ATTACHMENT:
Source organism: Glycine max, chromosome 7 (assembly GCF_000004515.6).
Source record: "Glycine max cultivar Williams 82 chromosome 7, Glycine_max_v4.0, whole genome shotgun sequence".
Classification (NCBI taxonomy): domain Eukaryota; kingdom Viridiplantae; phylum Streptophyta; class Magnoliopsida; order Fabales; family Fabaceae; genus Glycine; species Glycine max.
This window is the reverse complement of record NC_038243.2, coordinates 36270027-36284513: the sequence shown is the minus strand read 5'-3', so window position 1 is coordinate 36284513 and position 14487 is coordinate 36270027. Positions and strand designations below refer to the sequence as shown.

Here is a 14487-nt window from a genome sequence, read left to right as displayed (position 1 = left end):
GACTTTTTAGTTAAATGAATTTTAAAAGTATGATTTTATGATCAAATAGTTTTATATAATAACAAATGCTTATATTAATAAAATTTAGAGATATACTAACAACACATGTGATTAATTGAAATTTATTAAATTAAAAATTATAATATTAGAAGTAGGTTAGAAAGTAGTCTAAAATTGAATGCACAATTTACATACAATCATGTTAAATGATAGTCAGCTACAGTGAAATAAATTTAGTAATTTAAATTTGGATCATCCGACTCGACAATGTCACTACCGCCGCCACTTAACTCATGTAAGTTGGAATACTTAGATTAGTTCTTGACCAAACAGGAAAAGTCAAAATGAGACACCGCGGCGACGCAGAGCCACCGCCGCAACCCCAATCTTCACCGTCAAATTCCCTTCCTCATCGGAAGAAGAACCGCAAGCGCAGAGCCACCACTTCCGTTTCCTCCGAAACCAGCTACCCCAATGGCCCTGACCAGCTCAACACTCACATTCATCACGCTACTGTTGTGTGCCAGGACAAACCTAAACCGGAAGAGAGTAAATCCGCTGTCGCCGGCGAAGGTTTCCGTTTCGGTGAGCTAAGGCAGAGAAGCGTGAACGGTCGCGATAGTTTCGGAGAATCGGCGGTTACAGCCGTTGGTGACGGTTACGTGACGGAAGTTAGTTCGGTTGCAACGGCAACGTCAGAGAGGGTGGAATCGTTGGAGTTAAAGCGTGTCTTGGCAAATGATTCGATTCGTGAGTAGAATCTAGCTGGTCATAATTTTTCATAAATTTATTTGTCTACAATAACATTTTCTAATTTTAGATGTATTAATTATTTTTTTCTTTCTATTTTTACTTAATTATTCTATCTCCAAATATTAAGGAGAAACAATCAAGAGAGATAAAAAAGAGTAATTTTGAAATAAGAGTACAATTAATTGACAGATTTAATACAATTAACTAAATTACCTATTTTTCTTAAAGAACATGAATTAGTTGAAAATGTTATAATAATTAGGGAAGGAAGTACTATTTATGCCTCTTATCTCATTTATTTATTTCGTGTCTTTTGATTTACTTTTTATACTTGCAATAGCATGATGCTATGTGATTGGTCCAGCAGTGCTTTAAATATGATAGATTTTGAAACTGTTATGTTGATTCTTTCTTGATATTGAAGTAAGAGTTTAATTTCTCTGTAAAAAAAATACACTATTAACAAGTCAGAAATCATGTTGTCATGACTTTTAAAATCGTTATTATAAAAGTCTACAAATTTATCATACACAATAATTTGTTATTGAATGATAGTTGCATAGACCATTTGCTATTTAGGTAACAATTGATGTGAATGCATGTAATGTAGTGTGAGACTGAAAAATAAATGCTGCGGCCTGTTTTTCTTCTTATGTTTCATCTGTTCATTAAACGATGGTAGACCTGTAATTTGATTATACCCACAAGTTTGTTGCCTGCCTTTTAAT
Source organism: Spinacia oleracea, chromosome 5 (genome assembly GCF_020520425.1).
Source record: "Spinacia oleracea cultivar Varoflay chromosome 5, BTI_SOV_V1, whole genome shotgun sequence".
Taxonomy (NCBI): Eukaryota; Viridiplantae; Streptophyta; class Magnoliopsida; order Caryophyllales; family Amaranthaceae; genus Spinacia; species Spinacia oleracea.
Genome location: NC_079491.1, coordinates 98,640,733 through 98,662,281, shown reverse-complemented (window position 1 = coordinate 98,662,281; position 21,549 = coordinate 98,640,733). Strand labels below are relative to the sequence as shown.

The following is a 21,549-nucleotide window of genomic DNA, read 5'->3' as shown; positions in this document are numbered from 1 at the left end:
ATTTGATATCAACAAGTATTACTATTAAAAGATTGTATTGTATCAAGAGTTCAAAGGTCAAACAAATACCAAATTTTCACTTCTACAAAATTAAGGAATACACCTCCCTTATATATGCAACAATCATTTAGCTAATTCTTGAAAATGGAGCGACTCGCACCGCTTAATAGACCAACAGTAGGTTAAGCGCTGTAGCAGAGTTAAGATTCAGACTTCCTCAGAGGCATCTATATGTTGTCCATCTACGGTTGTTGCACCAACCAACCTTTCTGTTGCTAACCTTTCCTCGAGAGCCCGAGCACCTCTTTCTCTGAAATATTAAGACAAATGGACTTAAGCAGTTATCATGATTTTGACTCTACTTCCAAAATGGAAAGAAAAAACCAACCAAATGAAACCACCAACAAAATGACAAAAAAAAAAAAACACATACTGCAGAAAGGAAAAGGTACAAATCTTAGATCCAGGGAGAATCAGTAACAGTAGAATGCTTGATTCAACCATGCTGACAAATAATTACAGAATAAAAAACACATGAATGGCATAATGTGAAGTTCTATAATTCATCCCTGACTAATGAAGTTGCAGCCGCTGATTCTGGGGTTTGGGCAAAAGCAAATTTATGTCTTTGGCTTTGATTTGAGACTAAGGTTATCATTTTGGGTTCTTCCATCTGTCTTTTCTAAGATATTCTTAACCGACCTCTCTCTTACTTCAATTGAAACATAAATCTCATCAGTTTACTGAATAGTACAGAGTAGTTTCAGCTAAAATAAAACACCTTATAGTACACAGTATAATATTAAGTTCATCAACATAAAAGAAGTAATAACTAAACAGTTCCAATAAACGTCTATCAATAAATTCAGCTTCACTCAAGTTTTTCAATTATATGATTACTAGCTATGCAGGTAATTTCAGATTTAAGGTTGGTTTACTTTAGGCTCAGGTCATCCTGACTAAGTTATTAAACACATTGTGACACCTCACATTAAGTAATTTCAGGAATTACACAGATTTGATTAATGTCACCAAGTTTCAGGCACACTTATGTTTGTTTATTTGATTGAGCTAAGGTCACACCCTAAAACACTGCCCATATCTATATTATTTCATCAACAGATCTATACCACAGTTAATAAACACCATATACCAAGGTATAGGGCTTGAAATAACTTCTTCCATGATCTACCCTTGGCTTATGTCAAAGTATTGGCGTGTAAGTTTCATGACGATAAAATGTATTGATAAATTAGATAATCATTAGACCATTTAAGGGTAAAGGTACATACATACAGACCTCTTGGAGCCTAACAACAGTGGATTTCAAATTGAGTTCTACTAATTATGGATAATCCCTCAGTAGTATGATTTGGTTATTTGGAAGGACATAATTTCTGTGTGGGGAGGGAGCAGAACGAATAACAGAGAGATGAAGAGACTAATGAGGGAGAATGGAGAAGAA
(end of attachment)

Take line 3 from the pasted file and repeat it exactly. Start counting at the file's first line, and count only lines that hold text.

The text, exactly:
Classification (NCBI taxonomy): domain Eukaryota; kingdom Viridiplantae; phylum Streptophyta; class Magnoliopsida; order Fabales; family Fabaceae; genus Glycine; species Glycine max.